Schapiro answers student questions during Southwest dinner, Q&A

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Schapiro answers student questions during Southwest dinner, Q&A

Schapiro joined students and faculty in conversations about ranking, admission applications and University official replacements at this Tuesday’s dinner and question-and-answer session.

Schapiro joined students and faculty in conversations about ranking, admission applications and University official replacements at this Tuesday’s dinner and question-and-answer session.

Photo by Owen Stidman

Schapiro joined students and faculty in conversations about ranking, admission applications and University official replacements at this Tuesday’s dinner and question-and-answer session.

Photo by Owen Stidman

Photo by Owen Stidman

Schapiro joined students and faculty in conversations about ranking, admission applications and University official replacements at this Tuesday’s dinner and question-and-answer session.

Yunkyo Kim, Assistant Campus Editor

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University President Morton Schapiro addressed student concerns at the Southwest area dinner, which was followed by a question-and-answer session held in Willard Residential Hall on Tuesday evening.

Schapiro joined students, Southwest area’s faculty-in-residence Ben Gorvine and Willard’s faculty chair Gary Saul Morson in conversations about rankings, admissions applications and turnover among University officials.

Responding to a student’s question on his plan for increasing Northwestern’s ranking on U.S. News & World Report, he said the University has the potential to climb the list, and rank among the likes of Stanford University, University of Chicago and University of Pennsylvania.

Still, he added, the ranking process is not objective, due to some universities’ tendencies to manipulate data to appear more competitive and desired. Northwestern does not engage in these practices, he said.

“We don’t fudge, but the other schools fudge, and the whole thing is comparative, and it’s misleading the public,” Schapiro said.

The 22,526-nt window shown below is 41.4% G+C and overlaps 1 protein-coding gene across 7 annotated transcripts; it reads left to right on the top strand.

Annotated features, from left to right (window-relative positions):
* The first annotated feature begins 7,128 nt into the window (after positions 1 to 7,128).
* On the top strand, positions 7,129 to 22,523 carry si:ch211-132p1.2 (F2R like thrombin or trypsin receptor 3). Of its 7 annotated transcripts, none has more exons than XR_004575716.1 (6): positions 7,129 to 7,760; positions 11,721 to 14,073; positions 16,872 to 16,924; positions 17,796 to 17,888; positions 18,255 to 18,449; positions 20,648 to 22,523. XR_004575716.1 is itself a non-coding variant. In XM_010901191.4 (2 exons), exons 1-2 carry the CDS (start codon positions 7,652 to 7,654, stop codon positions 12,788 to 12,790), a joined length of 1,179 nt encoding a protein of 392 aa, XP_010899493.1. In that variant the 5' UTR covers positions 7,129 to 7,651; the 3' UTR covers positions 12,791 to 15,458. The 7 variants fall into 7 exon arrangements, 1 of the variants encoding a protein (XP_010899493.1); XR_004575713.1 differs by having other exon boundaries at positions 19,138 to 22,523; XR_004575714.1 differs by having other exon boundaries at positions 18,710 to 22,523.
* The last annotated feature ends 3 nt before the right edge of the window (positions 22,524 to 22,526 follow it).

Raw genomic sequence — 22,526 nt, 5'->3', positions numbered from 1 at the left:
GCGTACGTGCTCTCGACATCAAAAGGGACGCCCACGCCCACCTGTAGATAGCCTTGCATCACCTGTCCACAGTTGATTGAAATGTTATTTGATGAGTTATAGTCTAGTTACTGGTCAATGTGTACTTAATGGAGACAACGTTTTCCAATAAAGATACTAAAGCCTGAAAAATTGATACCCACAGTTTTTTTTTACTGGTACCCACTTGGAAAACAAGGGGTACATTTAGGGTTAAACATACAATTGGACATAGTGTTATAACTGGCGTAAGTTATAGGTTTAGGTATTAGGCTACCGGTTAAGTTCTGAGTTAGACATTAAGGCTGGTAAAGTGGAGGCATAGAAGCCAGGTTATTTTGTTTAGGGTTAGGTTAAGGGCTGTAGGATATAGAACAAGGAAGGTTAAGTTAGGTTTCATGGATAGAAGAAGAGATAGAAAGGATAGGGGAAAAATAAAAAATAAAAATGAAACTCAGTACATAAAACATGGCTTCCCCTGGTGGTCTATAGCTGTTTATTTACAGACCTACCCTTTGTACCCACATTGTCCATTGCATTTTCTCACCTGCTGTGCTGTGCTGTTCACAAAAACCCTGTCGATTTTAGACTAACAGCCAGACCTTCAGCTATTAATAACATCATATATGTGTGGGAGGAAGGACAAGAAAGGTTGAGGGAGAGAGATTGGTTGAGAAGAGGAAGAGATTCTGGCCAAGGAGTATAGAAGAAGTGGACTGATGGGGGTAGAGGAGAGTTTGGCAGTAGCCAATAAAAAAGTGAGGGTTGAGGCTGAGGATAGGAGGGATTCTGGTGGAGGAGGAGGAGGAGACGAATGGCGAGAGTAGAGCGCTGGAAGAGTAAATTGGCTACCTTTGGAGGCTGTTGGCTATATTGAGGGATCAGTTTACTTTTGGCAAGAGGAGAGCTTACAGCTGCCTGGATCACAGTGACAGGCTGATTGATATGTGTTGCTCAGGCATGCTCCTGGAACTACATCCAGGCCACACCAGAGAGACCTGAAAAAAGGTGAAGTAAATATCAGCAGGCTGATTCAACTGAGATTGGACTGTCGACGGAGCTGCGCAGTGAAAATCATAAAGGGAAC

Schapiro also said the number of applications to the University this year dropped by 3.2 percent. However, he said other top-ranking universities including Dartmouth College and Princeton University dropped by a larger percentage.

When discussing replacements for Provost Jonathan Holloway and chief diversity officer Jabbar Bennett, Schapiro did not elaborate but said the search process was underway and he was excited to see the outcome.

Emma Sollenberger, a Weinberg sophomore who attended the dinner, said she appreciated that the president was willing to listen to students’ problems in such an informal manner.

“A lot of students were able to bring up concerns they had with the University,” Sollenberger said. “It was nice to see someone so high up in the faculty listen to us.”

Sollenberger, who is a non-voting member of Willard’s executive board, said she wasn’t sure if such talks would lead to change but it felt productive to have Schapiro’s support on issues regarding student life.

Weinberg freshman Grace McDonnell said she felt welcomed to the event, as Schapiro made sure to talk to every student present.

“I am one of a thousand (Weinberg) students and yet he took the time to sit down at the table and talk to me,” McDonnell said. “People who have concerns, he actually does take seriously.”

McDonnell said conversations at the dinner revolved around Allison Hall’s renovation and the dining switch to new vendor Compass Group North America.

When a student asked at the Q&A session if Northwestern students should have a more rigorous course load, Schapiro said students already had enough. He said the quarter system, added with Northwestern’s academic culture, created a competitive atmosphere.

“I’ve never seen a place with a more intellectual and academic passion as Northwestern,” Schapiro said. “Have you?”

Email: yunkyokim2022@u.northwestern.edu

Twitter: @yunkyomoonk

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